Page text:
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Former Playhouse manager talks about theater's changes

Dale Bartlett, former general manager of the Flat Rock Playhouse, speaks during a recent fundraiser. Dale Bartlett, former general manager of the Flat Rock Playhouse, speaks during a recent fundraiser.

Dale Bartlett, the last of the leadership team that bridged the gap between the death of Robin Farquhar and the arrival of Vincent Marini, has left the Flat Rock Playhouse.

Bartlett, who served as general manager under the new administration, had been associated with the Playhouse since a college apprenticeship. The team of Bartlett, Paige Posey and Scott Treadway ran the theater after Robin Farquhar, the son of founding director Robroy Farquhar, took his own life in November 2008.
In an interview with the Hendersonville Lightning, Bartlett described his time at the Playhouse, his view of the changes that have occurred over the past three years and his career plans now.
A native of Ocala, Fla., Bartlett began working at the Playhouse as an apprentice in 1990 and continued for several summer seasons until he came on fulltime as marketing director in 1997. His mother, Bridget Bartlett, was the longtime costume designer for the Playhouse.
"It was really no one specific catalyst" that led to him to leave the Playhouse after 22 years, he said during an interview at a downtown coffee shop. "The Playhouse had been going through a pretty quick change over the last three years, and those of us who have been on the staff for years in advance like I was were really watching a lot of changes happen and really wondering how we fit in."
As marketing director and later fundraiser, Bartlett had played a public role as an advocate for the theater. When Marini arrived as producing artistic director in September 2009, Bartlett's duties kept him mainly on the theater in Flat Rock.
"My relationship with the Playhouse changed quite a bit over the last few years," he said. "My ability to be an outward and very vocal representative of the Playhouse changed as my operations role on the campus became the focus of where I was day to day, and it just took a while for that to settle in. And then once I looked at where I would fit in in the future I think everybody's inkling was it wasn't a great match."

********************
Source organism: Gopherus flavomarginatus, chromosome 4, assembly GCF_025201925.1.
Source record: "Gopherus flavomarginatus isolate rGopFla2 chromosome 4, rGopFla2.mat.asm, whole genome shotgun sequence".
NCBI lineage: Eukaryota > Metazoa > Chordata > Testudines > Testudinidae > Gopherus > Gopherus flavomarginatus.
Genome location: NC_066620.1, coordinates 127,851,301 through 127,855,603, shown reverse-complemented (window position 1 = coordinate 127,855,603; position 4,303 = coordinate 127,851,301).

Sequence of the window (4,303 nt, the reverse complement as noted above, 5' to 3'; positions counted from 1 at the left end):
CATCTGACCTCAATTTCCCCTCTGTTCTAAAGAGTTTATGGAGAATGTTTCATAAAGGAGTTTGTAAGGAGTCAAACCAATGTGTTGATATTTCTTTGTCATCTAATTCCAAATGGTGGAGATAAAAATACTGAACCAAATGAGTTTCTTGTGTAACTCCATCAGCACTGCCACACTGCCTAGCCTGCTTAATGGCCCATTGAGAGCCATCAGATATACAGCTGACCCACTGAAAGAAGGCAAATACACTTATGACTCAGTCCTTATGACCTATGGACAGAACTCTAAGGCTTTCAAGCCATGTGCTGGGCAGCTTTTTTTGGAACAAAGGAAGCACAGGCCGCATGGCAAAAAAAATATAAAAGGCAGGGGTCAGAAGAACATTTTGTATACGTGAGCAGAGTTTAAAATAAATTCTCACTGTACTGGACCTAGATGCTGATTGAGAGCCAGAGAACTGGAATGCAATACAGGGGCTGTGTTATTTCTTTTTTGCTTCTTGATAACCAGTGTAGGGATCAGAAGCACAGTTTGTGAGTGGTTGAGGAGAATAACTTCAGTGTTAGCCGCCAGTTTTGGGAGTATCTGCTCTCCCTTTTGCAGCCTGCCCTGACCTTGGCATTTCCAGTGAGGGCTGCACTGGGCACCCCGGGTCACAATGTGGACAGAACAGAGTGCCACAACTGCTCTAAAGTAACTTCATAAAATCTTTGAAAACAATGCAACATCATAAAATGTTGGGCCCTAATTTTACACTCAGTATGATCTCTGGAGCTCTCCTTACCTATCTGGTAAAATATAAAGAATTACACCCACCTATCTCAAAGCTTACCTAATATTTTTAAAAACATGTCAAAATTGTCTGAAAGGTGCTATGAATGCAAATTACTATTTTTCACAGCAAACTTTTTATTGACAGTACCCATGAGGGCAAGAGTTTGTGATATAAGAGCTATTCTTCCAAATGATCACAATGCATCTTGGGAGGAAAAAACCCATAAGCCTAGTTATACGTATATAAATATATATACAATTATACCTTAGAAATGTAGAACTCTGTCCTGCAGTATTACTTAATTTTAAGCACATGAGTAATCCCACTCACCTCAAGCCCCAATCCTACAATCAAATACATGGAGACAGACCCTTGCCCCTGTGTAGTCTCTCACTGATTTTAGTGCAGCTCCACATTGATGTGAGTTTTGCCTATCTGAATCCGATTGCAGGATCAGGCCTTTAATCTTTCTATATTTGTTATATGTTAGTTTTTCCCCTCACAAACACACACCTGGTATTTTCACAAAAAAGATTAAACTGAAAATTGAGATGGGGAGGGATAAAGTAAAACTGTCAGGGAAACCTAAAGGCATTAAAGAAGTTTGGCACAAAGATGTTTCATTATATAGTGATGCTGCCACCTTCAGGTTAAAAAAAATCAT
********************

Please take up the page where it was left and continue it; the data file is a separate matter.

Change from roots
Bartlett said the administration of the Playhouse has changed vastly from its roots, when founder Robroy Farquhar and his son, Robin, ran the Flat Rock organization both as businessmen and creative leaders.
"Because we grew up very much as a family business that was handed from father to son, we had this one person who was really the ultimate decision maker for the artistic part as well as the business operations, and that was Robroy and then Robin," he said.
After Robin's death, the three top-ranking managers formed a team that used the strength of each.
"Paige and Scott were sort of the artistic leaders and had worked side by side with Robin, and I sort of came in on the business side."
Bartlett worked with Posey to manage the budget and personnel, and had responsibility for marketing and the box office.
When Marini arrived, he hired his own people to manage parts of the operation that had been handled by Treadway and Posey, both of whom ended up leaving.

Veteran leaders isolated from search
The leadership team had little input in the hiring of the new director and in conversations about the structure of the theater they had invested decades in building.
"The board came to us a week after Robin's memorial service and let us know at a staff meeting that they would be conducting a search to find this new person," he said. "We had limited input into offering our opinion on the search."
Although Posey was encouraged to apply, the board ultimately chose two finalists from outside the Playhouse family.
The board's first choice was Jody Kielbasa, who had spent 10 years leading the Sarasota Film Festival (SFF) and had been an actor in Los Angeles and founding director of a theater in Hollywood where he produced more than 100 plays. Although Kielbasa was introduced to the staff as the new director of the Playhouse, he ended up turning down the offer to become director of the Virginia Film Festival at the University of Virginia.
The Playhouse search team then turned to Marini, who had a background as a director and producer in Philadelphia and New York.
"As the conversation evolved we felt like that search was going towards somebody who we described as a handshaking, sort of go to Raleigh (manager), a business person who focuses on the financial infrastructure of the organization," Bartlett said.
"And then when Vincent was hired we looked at Vincent's resume and career and could see that Vincent is a producing artistic director, which is a little bit different than an executive director who's a financial leader. So that affected things a lot. All of a sudden there was a whole reinvention of something. I think it should have been approached a little slower."